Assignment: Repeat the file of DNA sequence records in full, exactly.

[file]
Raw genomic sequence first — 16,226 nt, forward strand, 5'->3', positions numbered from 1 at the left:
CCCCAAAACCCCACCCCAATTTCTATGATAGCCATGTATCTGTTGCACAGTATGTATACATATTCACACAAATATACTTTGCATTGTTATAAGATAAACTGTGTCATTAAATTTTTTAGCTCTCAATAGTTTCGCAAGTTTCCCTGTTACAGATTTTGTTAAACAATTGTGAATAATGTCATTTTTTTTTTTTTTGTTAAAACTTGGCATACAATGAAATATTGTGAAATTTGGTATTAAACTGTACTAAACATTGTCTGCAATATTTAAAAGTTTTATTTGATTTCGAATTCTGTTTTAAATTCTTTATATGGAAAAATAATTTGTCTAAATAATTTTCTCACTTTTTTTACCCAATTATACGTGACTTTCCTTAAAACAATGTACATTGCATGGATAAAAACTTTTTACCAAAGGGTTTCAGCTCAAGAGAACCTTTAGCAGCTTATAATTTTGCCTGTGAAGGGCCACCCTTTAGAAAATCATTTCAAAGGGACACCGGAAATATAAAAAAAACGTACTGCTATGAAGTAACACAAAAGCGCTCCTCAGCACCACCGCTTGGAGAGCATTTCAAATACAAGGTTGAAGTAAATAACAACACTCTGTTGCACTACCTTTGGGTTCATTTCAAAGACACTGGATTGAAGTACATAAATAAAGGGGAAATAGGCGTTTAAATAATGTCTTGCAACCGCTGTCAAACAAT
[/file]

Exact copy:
Raw genomic sequence first — 16,226 nt, forward strand, 5'->3', positions numbered from 1 at the left:
CCCCAAAACCCCACCCCAATTTCTATGATAGCCATGTATCTGTTGCACAGTATGTATACATATTCACACAAATATACTTTGCATTGTTATAAGATAAACTGTGTCATTAAATTTTTTAGCTCTCAATAGTTTCGCAAGTTTCCCTGTTACAGATTTTGTTAAACAATTGTGAATAATGTCATTTTTTTTTTTTTTGTTAAAACTTGGCATACAATGAAATATTGTGAAATTTGGTATTAAACTGTACTAAACATTGTCTGCAATATTTAAAAGTTTTATTTGATTTCGAATTCTGTTTTAAATTCTTTATATGGAAAAATAATTTGTCTAAATAATTTTCTCACTTTTTTTACCCAATTATACGTGACTTTCCTTAAAACAATGTACATTGCATGGATAAAAACTTTTTACCAAAGGGTTTCAGCTCAAGAGAACCTTTAGCAGCTTATAATTTTGCCTGTGAAGGGCCACCCTTTAGAAAATCATTTCAAAGGGACACCGGAAATATAAAAAAAACGTACTGCTATGAAGTAACACAAAAGCGCTCCTCAGCACCACCGCTTGGAGAGCATTTCAAATACAAGGTTGAAGTAAATAACAACACTCTGTTGCACTACCTTTGGGTTCATTTCAAAGACACTGGATTGAAGTACATAAATAAAGGGGAAATAGGCGTTTAAATAATGTCTTGCAACCGCTGTCAAACAAT